The eye’s photoreceptor mesh is a 200° field. Given that, human visual acuity creates an image corresponding to 1,600 megapixels (million pixels) within a millisecond (1/1000th of a second). (High-definition TV images, such as with Blu-ray discs, are 2.1 megapixels. So, a single visual image brought to you by your eyes is 274 times more detailed than HDTV.) A single such image is assimilated by translating the precise directional sources and complex waveform characteristics of a couple billion incoming photons into an electrochemical cellular depository: an amazing feat. No explanation has ever been made as to how the precise spatial arrangement and atomic intensity of the light that breached the eyeball is electro-chemically transmitted to the brain and mapped within.
If we actually saw what our eyes take in, the world would be a chaotic place. ~ American cognitive psychologists Michael Hout & Stephen Goldinger
What is known is that sight is a mental fabrication: a fact which cannot be contradicted given the limited capacities of the physical tissues involved.
Your only high-resolution vision is in the very center of your eye – about 0.1% of your entire visual field. You are legally blind to objects more than a finger width or 2 from the center of your vision. ~ Stephen Macknik & Susana Martinez-Conde
While the human eye is a wide-angle lens, the acuity over most of that range is poor. From physical input, only 15° has any sharpness (in the macula), and only 2º renders high-resolution acuity (in the fovea). Further, the optic nerve creates a central blind spot which is compensated for via multiple snapshots, by the eyes constantly microscopically moving (saccades), which is an autonomic function.
The fovea is well-suited for fine tasks like reading, but, compared to the peripheral retina, the fovea is quite slow in processing visual signals. This slow sensitivity is why we perceive motion in flipbooks and movies. It is also what prevents us from seeing flicker unless we glance from the corner of our eye, where processing is quicker (though resolution is much coarser).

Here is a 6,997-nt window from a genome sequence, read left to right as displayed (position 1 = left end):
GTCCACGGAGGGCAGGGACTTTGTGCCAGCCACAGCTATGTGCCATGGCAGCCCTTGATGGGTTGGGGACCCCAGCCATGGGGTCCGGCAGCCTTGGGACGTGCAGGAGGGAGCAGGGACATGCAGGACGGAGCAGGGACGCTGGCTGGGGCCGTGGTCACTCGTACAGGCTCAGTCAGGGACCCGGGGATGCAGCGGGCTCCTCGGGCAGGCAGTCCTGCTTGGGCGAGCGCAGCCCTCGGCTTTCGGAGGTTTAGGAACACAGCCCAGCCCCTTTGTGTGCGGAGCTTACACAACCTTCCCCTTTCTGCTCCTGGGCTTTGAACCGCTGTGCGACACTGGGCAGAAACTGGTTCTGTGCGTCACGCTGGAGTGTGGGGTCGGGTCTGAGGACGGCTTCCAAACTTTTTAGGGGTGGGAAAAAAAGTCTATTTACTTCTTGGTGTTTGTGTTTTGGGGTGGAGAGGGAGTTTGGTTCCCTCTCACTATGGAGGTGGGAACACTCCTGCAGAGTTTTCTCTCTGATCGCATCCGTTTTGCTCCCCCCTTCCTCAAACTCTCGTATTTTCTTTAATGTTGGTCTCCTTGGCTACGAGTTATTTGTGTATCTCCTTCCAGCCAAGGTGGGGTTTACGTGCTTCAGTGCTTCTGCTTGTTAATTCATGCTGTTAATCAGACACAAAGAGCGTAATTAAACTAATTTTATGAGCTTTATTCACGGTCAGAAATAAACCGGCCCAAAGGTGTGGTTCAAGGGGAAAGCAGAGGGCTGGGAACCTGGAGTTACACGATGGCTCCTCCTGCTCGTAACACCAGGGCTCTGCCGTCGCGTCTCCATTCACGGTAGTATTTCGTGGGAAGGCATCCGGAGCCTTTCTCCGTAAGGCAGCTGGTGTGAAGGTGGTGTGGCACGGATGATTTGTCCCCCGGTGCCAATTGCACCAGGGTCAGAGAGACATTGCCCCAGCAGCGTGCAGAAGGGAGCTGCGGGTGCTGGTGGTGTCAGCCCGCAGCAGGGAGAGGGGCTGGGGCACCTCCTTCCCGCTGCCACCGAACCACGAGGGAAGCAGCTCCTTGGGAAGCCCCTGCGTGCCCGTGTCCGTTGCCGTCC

The upshot is that what we perceive as a single static picture is in fact a massive montage, inscrutably assembled. Many thousands of snapshots must be correlated and exactly aligned into a seamless image in less than 1/100th of a second. To do this requires eliminating the extreme distortion caused by the eyes’ lenses, vertically flipping and horizontally reversing the incoming image data, enhancing sharpness for edge detection, balancing light levels, ensuring color constancy, and many other differential processing tasks, so as to detect distinct objects and their relative distances, all in a flawless montage. 1/3rd of the brain is furiously active during the parallel processing that magically creates a vivid panorama.
It’s become quite clear that there are many, many aspects of our visual system that are taking place at levels you might call reflexive, automatic, or subconscious. ~ American neurobiologist David Berson
Given the massive simultaneity of processing involved, ostensibly within the visual cortex, how and where an assembled image physically comes together into coherency remains utterly unknown. But that mystery is just the tail end of how neural signals with insufficient information manage to portray image bits in the first place.
Invisible information can be maintained within the higher processing stages of visual perception. ~ cognitive neurobiologist Jean-Rémi King et al
In 2016, researchers used magnetoencephalography to monitor brain activity during visual processing. They found a striking lack of correlation between the imagery presented and its neural representations. Quite simply, they could not demystify vision physiologically when looking at the electromagnetic patterns that transpire when seeing.
Undoubtedly, our current understanding of the neural mechanisms of conscious perception need to be revised. ~ Jean-Rémi King
Further, the visual acuity we take for granted is beyond biological physics. The mind fills in with imagery of its own making.
A large part of the periphery may be a visual illusion. For many basic visual features, this “filling in” is a general, and fundamental, perceptual mechanism. ~ Dutch psychologist Marte Otten